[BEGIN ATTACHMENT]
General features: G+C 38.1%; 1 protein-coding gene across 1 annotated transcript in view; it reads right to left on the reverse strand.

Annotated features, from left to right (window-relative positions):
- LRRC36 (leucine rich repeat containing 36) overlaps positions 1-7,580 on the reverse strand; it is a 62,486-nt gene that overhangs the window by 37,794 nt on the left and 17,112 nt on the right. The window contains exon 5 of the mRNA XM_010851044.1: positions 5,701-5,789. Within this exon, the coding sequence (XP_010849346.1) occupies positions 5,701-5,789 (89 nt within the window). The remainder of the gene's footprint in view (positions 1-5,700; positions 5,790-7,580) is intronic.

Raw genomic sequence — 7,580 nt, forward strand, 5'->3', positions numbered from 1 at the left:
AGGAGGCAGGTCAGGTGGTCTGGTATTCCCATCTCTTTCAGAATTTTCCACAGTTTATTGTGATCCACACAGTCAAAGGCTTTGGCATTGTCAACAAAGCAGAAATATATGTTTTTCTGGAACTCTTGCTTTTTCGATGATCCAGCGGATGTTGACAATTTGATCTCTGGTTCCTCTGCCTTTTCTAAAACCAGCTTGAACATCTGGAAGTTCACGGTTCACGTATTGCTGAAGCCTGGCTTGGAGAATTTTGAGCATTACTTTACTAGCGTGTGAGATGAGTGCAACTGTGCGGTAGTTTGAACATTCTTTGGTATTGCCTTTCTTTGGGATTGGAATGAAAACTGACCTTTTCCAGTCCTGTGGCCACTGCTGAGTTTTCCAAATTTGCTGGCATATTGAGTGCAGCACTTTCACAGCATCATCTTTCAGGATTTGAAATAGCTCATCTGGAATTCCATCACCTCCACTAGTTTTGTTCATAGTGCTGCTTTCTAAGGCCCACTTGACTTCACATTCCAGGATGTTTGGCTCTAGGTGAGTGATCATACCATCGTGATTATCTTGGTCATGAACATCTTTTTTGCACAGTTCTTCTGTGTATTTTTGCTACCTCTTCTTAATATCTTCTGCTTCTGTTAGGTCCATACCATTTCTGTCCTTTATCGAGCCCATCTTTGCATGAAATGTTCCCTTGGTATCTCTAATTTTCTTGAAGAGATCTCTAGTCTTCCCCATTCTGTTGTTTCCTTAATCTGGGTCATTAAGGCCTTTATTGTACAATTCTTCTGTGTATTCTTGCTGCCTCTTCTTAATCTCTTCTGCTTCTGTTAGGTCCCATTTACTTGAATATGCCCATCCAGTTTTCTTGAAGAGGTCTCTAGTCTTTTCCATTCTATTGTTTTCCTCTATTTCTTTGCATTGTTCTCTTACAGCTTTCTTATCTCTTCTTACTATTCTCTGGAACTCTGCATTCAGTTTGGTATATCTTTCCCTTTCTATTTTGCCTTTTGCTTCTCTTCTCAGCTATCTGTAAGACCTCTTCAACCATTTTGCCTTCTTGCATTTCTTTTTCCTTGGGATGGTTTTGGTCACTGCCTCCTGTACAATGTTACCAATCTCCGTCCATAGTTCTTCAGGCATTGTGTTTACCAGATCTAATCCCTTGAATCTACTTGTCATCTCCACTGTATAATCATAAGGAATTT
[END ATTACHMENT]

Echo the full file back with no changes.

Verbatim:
General features: G+C 38.1%; 1 protein-coding gene across 1 annotated transcript in view; it reads right to left on the reverse strand.

Annotated features, from left to right (window-relative positions):
- LRRC36 (leucine rich repeat containing 36) overlaps positions 1-7,580 on the reverse strand; it is a 62,486-nt gene that overhangs the window by 37,794 nt on the left and 17,112 nt on the right. The window contains exon 5 of the mRNA XM_010851044.1: positions 5,701-5,789. Within this exon, the coding sequence (XP_010849346.1) occupies positions 5,701-5,789 (89 nt within the window). The remainder of the gene's footprint in view (positions 1-5,700; positions 5,790-7,580) is intronic.

Raw genomic sequence — 7,580 nt, forward strand, 5'->3', positions numbered from 1 at the left:
AGGAGGCAGGTCAGGTGGTCTGGTATTCCCATCTCTTTCAGAATTTTCCACAGTTTATTGTGATCCACACAGTCAAAGGCTTTGGCATTGTCAACAAAGCAGAAATATATGTTTTTCTGGAACTCTTGCTTTTTCGATGATCCAGCGGATGTTGACAATTTGATCTCTGGTTCCTCTGCCTTTTCTAAAACCAGCTTGAACATCTGGAAGTTCACGGTTCACGTATTGCTGAAGCCTGGCTTGGAGAATTTTGAGCATTACTTTACTAGCGTGTGAGATGAGTGCAACTGTGCGGTAGTTTGAACATTCTTTGGTATTGCCTTTCTTTGGGATTGGAATGAAAACTGACCTTTTCCAGTCCTGTGGCCACTGCTGAGTTTTCCAAATTTGCTGGCATATTGAGTGCAGCACTTTCACAGCATCATCTTTCAGGATTTGAAATAGCTCATCTGGAATTCCATCACCTCCACTAGTTTTGTTCATAGTGCTGCTTTCTAAGGCCCACTTGACTTCACATTCCAGGATGTTTGGCTCTAGGTGAGTGATCATACCATCGTGATTATCTTGGTCATGAACATCTTTTTTGCACAGTTCTTCTGTGTATTTTTGCTACCTCTTCTTAATATCTTCTGCTTCTGTTAGGTCCATACCATTTCTGTCCTTTATCGAGCCCATCTTTGCATGAAATGTTCCCTTGGTATCTCTAATTTTCTTGAAGAGATCTCTAGTCTTCCCCATTCTGTTGTTTCCTTAATCTGGGTCATTAAGGCCTTTATTGTACAATTCTTCTGTGTATTCTTGCTGCCTCTTCTTAATCTCTTCTGCTTCTGTTAGGTCCCATTTACTTGAATATGCCCATCCAGTTTTCTTGAAGAGGTCTCTAGTCTTTTCCATTCTATTGTTTTCCTCTATTTCTTTGCATTGTTCTCTTACAGCTTTCTTATCTCTTCTTACTATTCTCTGGAACTCTGCATTCAGTTTGGTATATCTTTCCCTTTCTATTTTGCCTTTTGCTTCTCTTCTCAGCTATCTGTAAGACCTCTTCAACCATTTTGCCTTCTTGCATTTCTTTTTCCTTGGGATGGTTTTGGTCACTGCCTCCTGTACAATGTTACCAATCTCCGTCCATAGTTCTTCAGGCATTGTGTTTACCAGATCTAATCCCTTGAATCTACTTGTCATCTCCACTGTATAATCATAAGGAATTT